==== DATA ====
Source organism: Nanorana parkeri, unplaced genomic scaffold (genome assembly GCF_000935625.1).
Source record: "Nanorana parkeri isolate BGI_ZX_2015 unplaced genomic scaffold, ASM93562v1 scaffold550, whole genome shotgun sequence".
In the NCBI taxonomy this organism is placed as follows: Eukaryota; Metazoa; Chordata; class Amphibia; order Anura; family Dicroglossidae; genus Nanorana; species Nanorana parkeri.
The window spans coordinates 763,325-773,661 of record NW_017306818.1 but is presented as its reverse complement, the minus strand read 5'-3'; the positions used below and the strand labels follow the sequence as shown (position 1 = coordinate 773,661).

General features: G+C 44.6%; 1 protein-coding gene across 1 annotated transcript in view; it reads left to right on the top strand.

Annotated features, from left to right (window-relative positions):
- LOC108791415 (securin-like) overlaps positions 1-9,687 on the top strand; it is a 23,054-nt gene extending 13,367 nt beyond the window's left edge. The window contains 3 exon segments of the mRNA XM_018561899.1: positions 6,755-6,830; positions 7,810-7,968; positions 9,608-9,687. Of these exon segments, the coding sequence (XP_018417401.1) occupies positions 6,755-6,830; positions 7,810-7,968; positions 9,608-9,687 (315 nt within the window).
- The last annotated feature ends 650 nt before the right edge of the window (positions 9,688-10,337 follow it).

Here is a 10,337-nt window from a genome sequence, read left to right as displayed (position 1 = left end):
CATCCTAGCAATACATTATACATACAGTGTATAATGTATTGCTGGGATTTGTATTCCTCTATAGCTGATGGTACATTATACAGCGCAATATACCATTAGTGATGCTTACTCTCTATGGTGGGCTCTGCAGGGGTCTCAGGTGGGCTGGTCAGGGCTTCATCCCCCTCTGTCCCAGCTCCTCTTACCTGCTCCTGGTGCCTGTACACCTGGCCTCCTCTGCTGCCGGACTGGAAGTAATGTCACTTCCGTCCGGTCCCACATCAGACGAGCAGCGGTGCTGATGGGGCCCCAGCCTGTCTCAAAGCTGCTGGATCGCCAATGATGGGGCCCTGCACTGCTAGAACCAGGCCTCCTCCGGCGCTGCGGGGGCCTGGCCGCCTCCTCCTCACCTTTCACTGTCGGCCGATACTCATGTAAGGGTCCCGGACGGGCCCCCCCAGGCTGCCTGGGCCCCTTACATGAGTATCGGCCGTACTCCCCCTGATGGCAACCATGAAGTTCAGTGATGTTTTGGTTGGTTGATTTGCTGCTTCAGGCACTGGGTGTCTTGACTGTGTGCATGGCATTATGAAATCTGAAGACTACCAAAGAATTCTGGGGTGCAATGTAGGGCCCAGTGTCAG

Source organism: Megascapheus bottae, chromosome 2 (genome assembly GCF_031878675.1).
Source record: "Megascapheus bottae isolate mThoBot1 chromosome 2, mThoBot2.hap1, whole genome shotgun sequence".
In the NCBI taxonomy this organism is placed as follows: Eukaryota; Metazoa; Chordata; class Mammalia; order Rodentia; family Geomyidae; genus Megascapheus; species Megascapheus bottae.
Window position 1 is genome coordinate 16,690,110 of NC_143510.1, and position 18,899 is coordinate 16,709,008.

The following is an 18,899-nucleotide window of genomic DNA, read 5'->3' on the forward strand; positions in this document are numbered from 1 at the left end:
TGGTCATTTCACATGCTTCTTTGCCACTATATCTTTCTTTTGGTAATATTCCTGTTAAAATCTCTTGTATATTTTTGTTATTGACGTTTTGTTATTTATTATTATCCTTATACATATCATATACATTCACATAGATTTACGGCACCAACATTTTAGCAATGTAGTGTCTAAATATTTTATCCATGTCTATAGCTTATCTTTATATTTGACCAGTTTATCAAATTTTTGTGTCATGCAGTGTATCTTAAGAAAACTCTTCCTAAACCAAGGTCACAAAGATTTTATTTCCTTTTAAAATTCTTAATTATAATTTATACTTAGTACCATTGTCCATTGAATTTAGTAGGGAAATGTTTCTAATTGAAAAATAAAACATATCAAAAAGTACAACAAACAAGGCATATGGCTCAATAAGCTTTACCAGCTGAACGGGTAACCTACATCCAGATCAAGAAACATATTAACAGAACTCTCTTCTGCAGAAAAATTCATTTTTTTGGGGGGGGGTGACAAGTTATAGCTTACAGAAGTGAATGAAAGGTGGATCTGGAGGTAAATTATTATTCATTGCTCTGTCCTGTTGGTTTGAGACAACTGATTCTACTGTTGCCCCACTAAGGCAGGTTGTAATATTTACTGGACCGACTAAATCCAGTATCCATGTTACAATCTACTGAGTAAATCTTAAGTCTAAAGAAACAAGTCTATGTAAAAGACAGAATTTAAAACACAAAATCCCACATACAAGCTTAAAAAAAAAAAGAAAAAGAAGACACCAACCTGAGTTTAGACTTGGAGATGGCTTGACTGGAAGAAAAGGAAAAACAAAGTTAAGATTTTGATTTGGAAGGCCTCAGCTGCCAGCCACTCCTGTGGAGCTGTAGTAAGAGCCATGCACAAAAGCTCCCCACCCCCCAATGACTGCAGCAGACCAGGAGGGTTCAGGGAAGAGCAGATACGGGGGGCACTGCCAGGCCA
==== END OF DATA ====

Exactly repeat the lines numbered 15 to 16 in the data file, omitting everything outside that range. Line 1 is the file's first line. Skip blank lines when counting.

The following is an 18,899-nucleotide window of genomic DNA, read 5'->3' on the forward strand; positions in this document are numbered from 1 at the left end:
TGGTCATTTCACATGCTTCTTTGCCACTATATCTTTCTTTTGGTAATATTCCTGTTAAAATCTCTTGTATATTTTTGTTATTGACGTTTTGTTATTTATTATTATCCTTATACATATCATATACATTCACATAGATTTACGGCACCAACATTTTAGCAATGTAGTGTCTAAATATTTTATCCATGTCTATAGCTTATCTTTATATTTGACCAGTTTATCAAATTTTTGTGTCATGCAGTGTATCTTAAGAAAACTCTTCCTAAACCAAGGTCACAAAGATTTTATTTCCTTTTAAAATTCTTAATTATAATTTATACTTAGTACCATTGTCCATTGAATTTAGTAGGGAAATGTTTCTAATTGAAAAATAAAACATATCAAAAAGTACAACAAACAAGGCATATGGCTCAATAAGCTTTACCAGCTGAACGGGTAACCTACATCCAGATCAAGAAACATATTAACAGAACTCTCTTCTGCAGAAAAATTCATTTTTTTGGGGGGGGGTGACAAGTTATAGCTTACAGAAGTGAATGAAAGGTGGATCTGGAGGTAAATTATTATTCATTGCTCTGTCCTGTTGGTTTGAGACAACTGATTCTACTGTTGCCCCACTAAGGCAGGTTGTAATATTTACTGGACCGACTAAATCCAGTATCCATGTTACAATCTACTGAGTAAATCTTAAGTCTAAAGAAACAAGTCTATGTAAAAGACAGAATTTAAAACACAAAATCCCACATACAAGCTTAAAAAAAAAAAGAAAAAGAAGACACCAACCTGAGTTTAGACTTGGAGATGGCTTGACTGGAAGAAAAGGAAAAACAAAGTTAAGATTTTGATTTGGAAGGCCTCAGCTGCCAGCCACTCCTGTGGAGCTGTAGTAAGAGCCATGCACAAAAGCTCCCCACCCCCCAATGACTGCAGCAGACCAGGAGGGTTCAGGGAAGAGCAGATACGGGGGGCACTGCCAGGCCA